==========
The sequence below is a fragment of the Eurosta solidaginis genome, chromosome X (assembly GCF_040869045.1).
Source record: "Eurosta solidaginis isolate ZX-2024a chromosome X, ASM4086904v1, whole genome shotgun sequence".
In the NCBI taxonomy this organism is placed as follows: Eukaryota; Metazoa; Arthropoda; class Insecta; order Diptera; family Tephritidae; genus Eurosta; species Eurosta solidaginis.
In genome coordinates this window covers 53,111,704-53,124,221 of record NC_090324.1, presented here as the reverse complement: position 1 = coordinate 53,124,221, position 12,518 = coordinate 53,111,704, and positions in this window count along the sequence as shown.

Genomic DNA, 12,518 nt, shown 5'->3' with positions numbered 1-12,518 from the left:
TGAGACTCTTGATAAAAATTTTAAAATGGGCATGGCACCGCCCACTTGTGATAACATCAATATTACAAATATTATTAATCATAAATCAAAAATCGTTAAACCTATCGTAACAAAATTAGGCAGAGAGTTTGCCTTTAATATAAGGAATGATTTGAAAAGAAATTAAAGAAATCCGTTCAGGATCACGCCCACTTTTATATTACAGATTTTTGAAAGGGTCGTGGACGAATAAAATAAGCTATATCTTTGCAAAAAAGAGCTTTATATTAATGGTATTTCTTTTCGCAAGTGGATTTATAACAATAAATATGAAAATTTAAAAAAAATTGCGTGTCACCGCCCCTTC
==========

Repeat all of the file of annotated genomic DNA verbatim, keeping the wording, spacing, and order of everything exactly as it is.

The sequence below is a fragment of the Eurosta solidaginis genome, chromosome X (assembly GCF_040869045.1).
Source record: "Eurosta solidaginis isolate ZX-2024a chromosome X, ASM4086904v1, whole genome shotgun sequence".
In the NCBI taxonomy this organism is placed as follows: Eukaryota; Metazoa; Arthropoda; class Insecta; order Diptera; family Tephritidae; genus Eurosta; species Eurosta solidaginis.
In genome coordinates this window covers 53,111,704-53,124,221 of record NC_090324.1, presented here as the reverse complement: position 1 = coordinate 53,124,221, position 12,518 = coordinate 53,111,704, and positions in this window count along the sequence as shown.

Genomic DNA, 12,518 nt, shown 5'->3' with positions numbered 1-12,518 from the left:
TGAGACTCTTGATAAAAATTTTAAAATGGGCATGGCACCGCCCACTTGTGATAACATCAATATTACAAATATTATTAATCATAAATCAAAAATCGTTAAACCTATCGTAACAAAATTAGGCAGAGAGTTTGCCTTTAATATAAGGAATGATTTGAAAAGAAATTAAAGAAATCCGTTCAGGATCACGCCCACTTTTATATTACAGATTTTTGAAAGGGTCGTGGACGAATAAAATAAGCTATATCTTTGCAAAAAAGAGCTTTATATTAATGGTATTTCTTTTCGCAAGTGGATTTATAACAATAAATATGAAAATTTAAAAAAAATTGCGTGTCACCGCCCCTTC